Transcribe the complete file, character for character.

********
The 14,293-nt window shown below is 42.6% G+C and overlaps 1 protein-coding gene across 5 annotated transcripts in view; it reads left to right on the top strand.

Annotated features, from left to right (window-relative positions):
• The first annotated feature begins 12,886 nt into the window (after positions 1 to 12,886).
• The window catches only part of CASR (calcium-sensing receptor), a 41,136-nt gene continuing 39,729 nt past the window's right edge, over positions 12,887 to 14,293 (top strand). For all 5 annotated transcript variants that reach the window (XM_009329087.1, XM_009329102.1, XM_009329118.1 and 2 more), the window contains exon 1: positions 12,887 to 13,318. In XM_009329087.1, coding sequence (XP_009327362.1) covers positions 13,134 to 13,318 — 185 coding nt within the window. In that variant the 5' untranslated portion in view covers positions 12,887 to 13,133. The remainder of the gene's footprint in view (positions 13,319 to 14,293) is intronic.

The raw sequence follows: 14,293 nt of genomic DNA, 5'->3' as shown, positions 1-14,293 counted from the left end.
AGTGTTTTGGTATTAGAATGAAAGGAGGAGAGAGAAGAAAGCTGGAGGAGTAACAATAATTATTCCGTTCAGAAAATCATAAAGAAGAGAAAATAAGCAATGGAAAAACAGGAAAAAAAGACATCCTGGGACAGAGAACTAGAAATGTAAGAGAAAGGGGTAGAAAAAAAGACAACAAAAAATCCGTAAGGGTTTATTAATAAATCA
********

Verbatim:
The 14,293-nt window shown below is 42.6% G+C and overlaps 1 protein-coding gene across 5 annotated transcripts in view; it reads left to right on the top strand.

Annotated features, from left to right (window-relative positions):
• The first annotated feature begins 12,886 nt into the window (after positions 1 to 12,886).
• The window catches only part of CASR (calcium-sensing receptor), a 41,136-nt gene continuing 39,729 nt past the window's right edge, over positions 12,887 to 14,293 (top strand). For all 5 annotated transcript variants that reach the window (XM_009329087.1, XM_009329102.1, XM_009329118.1 and 2 more), the window contains exon 1: positions 12,887 to 13,318. In XM_009329087.1, coding sequence (XP_009327362.1) covers positions 13,134 to 13,318 — 185 coding nt within the window. In that variant the 5' untranslated portion in view covers positions 12,887 to 13,133. The remainder of the gene's footprint in view (positions 13,319 to 14,293) is intronic.

The raw sequence follows: 14,293 nt of genomic DNA, 5'->3' as shown, positions 1-14,293 counted from the left end.
AGTGTTTTGGTATTAGAATGAAAGGAGGAGAGAGAAGAAAGCTGGAGGAGTAACAATAATTATTCCGTTCAGAAAATCATAAAGAAGAGAAAATAAGCAATGGAAAAACAGGAAAAAAAGACATCCTGGGACAGAGAACTAGAAATGTAAGAGAAAGGGGTAGAAAAAAAGACAACAAAAAATCCGTAAGGGTTTATTAATAAATCA